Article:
14 December, 2013

Are you paid to do that?

My 8 y.o. asked me this the other day about my editing work. My first response was, "No."

But when I stopped for a second and thought about it I changed my answer to, "In a way, yes."

It was similar to an awkward question that a visitor from Australia asked recently. He asked, "Wendy, do you have a job...um, I mean, do you work outside the house, um, I mean not to say that being a stay at home mum..." 

Well, I put him out of his agony and said that I do indeed, "have a job that is beyond taking care of my family, but for the most part I do it from 'inside my home'. 

Other things intervened here and I wasn't able to give a more extended answer, however if I could, I would have explained that it is not a "paid job" as in no one from JEMA pays me to edit the magazine. No one from OMF pays me to head up the 31 Days of Prayer for Japan, project.

Being a missionary is a strange career when you compare it to most people's work. We're basically professional volunteers. We aren't living off our savings or an inheritance. But we aren't paid by an employer either, instead our needs are supplied by people and groups who choose to be a part of our story. Those people don't require us to submit time sheets,
This was taken at the very start of this overseas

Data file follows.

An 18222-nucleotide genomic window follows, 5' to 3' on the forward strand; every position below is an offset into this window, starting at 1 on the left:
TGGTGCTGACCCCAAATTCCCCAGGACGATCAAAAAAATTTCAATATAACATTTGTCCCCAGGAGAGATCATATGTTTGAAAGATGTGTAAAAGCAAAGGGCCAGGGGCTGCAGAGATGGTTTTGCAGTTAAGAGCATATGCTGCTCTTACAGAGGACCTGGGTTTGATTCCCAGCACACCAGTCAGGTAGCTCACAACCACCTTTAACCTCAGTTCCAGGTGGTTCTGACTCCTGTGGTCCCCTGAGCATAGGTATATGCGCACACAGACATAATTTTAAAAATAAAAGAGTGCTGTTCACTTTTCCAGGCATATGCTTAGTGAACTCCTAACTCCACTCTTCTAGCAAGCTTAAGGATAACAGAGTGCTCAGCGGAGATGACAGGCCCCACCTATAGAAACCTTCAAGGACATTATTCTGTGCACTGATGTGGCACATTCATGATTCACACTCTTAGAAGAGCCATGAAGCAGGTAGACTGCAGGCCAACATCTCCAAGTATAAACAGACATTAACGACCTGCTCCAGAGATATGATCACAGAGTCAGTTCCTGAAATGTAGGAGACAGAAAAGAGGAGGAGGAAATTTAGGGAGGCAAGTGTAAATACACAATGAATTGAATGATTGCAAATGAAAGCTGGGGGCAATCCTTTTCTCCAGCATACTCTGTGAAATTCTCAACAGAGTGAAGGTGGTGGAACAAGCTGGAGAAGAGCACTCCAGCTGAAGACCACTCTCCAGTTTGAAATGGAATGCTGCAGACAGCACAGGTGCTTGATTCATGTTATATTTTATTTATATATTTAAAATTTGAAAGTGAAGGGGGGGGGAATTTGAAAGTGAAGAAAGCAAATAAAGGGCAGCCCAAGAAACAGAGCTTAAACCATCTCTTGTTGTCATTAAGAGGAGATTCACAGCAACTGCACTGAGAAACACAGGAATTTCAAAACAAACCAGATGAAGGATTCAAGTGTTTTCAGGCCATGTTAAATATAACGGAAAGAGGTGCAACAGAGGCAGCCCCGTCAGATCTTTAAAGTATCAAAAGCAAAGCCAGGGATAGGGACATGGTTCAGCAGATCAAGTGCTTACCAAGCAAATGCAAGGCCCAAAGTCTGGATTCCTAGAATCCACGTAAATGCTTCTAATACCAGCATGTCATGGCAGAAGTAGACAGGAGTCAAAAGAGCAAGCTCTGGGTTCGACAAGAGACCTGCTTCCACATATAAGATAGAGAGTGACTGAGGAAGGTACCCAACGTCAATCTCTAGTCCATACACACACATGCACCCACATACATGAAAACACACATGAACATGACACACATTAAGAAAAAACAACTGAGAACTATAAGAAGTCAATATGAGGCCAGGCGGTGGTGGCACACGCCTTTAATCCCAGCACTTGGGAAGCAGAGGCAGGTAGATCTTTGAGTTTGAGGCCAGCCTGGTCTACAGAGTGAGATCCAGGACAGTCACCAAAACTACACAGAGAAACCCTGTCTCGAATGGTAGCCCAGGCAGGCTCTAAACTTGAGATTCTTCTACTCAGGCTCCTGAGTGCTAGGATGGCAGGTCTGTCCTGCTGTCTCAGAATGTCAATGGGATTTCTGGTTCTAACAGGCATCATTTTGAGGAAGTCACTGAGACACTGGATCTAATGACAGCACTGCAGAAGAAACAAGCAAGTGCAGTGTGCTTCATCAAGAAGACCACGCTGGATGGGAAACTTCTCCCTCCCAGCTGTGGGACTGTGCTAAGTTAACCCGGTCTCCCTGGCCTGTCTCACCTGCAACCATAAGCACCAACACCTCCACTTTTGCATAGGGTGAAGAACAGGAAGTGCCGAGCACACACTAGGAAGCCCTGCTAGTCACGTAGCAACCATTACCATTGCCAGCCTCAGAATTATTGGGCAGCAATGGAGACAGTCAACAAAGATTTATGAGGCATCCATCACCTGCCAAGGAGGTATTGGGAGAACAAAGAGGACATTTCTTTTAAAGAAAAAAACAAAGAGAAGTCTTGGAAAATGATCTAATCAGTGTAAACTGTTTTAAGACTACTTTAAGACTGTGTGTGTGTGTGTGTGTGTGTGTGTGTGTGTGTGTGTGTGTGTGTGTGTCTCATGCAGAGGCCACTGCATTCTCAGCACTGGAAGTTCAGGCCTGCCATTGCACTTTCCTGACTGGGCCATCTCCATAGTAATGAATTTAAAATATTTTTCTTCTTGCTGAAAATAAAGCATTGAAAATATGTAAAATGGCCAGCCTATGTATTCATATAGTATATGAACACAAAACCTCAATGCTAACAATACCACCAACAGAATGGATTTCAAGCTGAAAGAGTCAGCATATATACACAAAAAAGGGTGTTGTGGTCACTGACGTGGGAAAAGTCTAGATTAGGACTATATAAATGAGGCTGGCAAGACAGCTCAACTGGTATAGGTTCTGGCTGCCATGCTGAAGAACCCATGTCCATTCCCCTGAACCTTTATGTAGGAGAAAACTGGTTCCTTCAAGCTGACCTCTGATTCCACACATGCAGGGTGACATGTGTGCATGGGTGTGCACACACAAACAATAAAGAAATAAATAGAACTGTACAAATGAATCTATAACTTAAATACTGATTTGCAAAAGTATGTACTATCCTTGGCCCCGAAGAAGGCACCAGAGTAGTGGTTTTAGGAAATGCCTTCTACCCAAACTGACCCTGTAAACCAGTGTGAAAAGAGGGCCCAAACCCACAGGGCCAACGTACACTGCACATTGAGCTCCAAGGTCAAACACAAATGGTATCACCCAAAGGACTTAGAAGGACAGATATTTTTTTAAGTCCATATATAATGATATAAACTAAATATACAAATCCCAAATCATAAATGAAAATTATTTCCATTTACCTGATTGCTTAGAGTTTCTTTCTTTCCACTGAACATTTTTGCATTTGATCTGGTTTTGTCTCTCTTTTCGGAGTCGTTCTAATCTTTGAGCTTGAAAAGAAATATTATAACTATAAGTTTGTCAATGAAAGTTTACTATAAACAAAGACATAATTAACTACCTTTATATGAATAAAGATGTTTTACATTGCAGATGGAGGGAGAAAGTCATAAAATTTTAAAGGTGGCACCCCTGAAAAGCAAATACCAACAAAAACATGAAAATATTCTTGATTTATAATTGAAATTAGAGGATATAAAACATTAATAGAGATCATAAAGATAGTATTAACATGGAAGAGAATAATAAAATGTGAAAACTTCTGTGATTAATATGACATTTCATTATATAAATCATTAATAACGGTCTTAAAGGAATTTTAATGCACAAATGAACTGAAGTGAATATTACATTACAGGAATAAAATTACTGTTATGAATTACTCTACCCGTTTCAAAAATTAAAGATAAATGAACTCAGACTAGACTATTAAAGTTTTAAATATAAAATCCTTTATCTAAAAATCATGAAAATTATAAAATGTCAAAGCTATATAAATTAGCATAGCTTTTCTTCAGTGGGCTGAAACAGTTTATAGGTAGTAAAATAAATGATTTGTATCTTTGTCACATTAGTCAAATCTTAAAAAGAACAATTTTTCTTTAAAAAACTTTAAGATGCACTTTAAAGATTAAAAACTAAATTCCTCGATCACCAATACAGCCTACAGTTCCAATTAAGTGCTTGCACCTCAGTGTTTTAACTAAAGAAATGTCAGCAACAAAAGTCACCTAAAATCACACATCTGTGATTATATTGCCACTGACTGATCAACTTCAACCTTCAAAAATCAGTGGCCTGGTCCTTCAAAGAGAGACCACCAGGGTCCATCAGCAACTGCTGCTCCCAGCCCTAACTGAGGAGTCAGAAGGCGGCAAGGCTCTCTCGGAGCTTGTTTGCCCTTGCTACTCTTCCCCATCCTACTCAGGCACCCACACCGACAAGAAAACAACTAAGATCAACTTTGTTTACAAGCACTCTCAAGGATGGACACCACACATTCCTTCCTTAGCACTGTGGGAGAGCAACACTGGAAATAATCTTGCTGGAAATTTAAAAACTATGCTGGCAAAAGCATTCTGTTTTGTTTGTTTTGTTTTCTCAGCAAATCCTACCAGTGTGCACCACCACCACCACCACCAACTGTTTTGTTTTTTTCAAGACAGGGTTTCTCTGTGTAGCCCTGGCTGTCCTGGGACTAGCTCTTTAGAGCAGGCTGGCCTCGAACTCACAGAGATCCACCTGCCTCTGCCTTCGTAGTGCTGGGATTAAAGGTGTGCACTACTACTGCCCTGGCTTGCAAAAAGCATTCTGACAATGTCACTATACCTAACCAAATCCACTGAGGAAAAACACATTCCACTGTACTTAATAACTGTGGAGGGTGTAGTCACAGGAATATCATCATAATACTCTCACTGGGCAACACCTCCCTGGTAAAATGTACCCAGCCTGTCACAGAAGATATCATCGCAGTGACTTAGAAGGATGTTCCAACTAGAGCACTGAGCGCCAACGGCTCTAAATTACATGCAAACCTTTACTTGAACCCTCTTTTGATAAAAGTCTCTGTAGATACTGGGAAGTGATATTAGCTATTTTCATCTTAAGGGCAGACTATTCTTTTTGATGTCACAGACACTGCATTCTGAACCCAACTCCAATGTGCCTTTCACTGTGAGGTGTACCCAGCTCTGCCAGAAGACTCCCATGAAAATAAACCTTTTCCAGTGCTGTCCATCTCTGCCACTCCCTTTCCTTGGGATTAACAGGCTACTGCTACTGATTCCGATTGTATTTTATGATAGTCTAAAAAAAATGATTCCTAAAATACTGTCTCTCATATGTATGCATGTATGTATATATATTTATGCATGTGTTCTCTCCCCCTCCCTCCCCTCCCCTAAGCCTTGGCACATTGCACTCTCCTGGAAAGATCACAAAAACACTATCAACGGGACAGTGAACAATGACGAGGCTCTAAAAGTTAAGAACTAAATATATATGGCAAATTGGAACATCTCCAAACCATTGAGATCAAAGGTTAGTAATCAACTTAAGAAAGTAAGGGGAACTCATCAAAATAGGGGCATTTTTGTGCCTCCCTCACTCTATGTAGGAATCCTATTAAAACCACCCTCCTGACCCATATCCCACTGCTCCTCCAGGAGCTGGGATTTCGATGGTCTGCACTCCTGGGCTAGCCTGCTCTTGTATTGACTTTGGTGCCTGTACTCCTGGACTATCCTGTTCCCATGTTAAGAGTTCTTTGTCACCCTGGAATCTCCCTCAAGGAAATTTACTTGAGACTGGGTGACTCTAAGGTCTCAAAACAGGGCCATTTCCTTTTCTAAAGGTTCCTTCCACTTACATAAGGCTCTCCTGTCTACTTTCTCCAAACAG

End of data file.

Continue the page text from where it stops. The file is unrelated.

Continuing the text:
adventure in 2000. Don't we look young!
or produce a tangible result for their contributions.

Our mission leaders do hold us to certain standards, standards that include pretty personal reviews (see here). They "pay" us, as in they handle the money that is given to support us and they put it into our bank account. The organisation is pretty useful financially-wise, actually. Most of that money is given in Aussie dollars, but we're paid in Japanese yen. Because our organisation is international, I believe we save a lot of money in international bank transfers (but don't ask me to explain that!)

The other big expectation of our mission is that we report back to our supporters. Not with a time card, or a written report, or a financial returns statement, but in person. That is what our home assignment is partly for: to reconnect with all those people who choose to "pay" us for what we do.

Of course the explanation here gets tricky. About half of our "support" comes from David's job as a teacher. A regular job where he has regular hours and regular employer's expectations upon him. That money gets paid to OMF and not directly to us, however.

So, anything I do as a missionary is on the one hand as a "volunteer" but on the other hand it is "paid". It's a tricky question! I don't get paid by the hour for the editing work I do, nor do I have a contract. But I wouldn't be able to do it except for the people who give so that we can be here (otherwise I'd have to have a job with an employer who did expect me to fill out time cards).

Such a great job to have! I really wouldn't like to exchange it for a regular job.

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